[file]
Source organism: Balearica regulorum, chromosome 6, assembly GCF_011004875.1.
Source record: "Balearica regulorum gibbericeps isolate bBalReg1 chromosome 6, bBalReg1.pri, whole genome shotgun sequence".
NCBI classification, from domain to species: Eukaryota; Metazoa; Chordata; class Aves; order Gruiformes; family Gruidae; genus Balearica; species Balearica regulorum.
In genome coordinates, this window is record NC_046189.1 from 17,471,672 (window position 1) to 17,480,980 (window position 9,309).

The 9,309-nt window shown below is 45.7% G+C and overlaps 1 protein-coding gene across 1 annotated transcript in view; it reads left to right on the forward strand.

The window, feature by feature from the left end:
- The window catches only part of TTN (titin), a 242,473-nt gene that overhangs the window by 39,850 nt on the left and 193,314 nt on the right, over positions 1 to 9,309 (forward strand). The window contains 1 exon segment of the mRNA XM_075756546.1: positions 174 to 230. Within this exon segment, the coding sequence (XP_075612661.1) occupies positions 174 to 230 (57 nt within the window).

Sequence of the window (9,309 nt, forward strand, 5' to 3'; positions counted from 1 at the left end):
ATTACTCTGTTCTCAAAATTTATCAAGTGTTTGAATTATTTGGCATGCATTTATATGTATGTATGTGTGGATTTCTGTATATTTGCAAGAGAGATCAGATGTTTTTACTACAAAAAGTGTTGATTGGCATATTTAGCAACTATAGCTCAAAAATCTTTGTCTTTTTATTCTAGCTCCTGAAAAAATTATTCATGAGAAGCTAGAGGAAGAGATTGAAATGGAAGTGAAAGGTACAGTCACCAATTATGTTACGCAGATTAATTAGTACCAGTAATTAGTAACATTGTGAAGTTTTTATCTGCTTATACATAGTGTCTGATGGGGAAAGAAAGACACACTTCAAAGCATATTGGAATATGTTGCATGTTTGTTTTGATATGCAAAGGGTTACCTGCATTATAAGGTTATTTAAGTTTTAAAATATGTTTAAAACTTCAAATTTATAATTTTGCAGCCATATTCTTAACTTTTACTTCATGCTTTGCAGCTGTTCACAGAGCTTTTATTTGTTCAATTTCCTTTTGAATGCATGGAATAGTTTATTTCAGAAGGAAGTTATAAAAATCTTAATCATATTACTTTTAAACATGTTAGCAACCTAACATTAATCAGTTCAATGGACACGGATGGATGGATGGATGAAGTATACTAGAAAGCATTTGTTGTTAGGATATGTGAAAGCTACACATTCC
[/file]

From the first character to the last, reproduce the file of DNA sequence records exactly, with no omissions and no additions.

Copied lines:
Source organism: Balearica regulorum, chromosome 6, assembly GCF_011004875.1.
Source record: "Balearica regulorum gibbericeps isolate bBalReg1 chromosome 6, bBalReg1.pri, whole genome shotgun sequence".
NCBI classification, from domain to species: Eukaryota; Metazoa; Chordata; class Aves; order Gruiformes; family Gruidae; genus Balearica; species Balearica regulorum.
In genome coordinates, this window is record NC_046189.1 from 17,471,672 (window position 1) to 17,480,980 (window position 9,309).

The 9,309-nt window shown below is 45.7% G+C and overlaps 1 protein-coding gene across 1 annotated transcript in view; it reads left to right on the forward strand.

The window, feature by feature from the left end:
- The window catches only part of TTN (titin), a 242,473-nt gene that overhangs the window by 39,850 nt on the left and 193,314 nt on the right, over positions 1 to 9,309 (forward strand). The window contains 1 exon segment of the mRNA XM_075756546.1: positions 174 to 230. Within this exon segment, the coding sequence (XP_075612661.1) occupies positions 174 to 230 (57 nt within the window).

Sequence of the window (9,309 nt, forward strand, 5' to 3'; positions counted from 1 at the left end):
ATTACTCTGTTCTCAAAATTTATCAAGTGTTTGAATTATTTGGCATGCATTTATATGTATGTATGTGTGGATTTCTGTATATTTGCAAGAGAGATCAGATGTTTTTACTACAAAAAGTGTTGATTGGCATATTTAGCAACTATAGCTCAAAAATCTTTGTCTTTTTATTCTAGCTCCTGAAAAAATTATTCATGAGAAGCTAGAGGAAGAGATTGAAATGGAAGTGAAAGGTACAGTCACCAATTATGTTACGCAGATTAATTAGTACCAGTAATTAGTAACATTGTGAAGTTTTTATCTGCTTATACATAGTGTCTGATGGGGAAAGAAAGACACACTTCAAAGCATATTGGAATATGTTGCATGTTTGTTTTGATATGCAAAGGGTTACCTGCATTATAAGGTTATTTAAGTTTTAAAATATGTTTAAAACTTCAAATTTATAATTTTGCAGCCATATTCTTAACTTTTACTTCATGCTTTGCAGCTGTTCACAGAGCTTTTATTTGTTCAATTTCCTTTTGAATGCATGGAATAGTTTATTTCAGAAGGAAGTTATAAAAATCTTAATCATATTACTTTTAAACATGTTAGCAACCTAACATTAATCAGTTCAATGGACACGGATGGATGGATGGATGAAGTATACTAGAAAGCATTTGTTGTTAGGATATGTGAAAGCTACACATTCC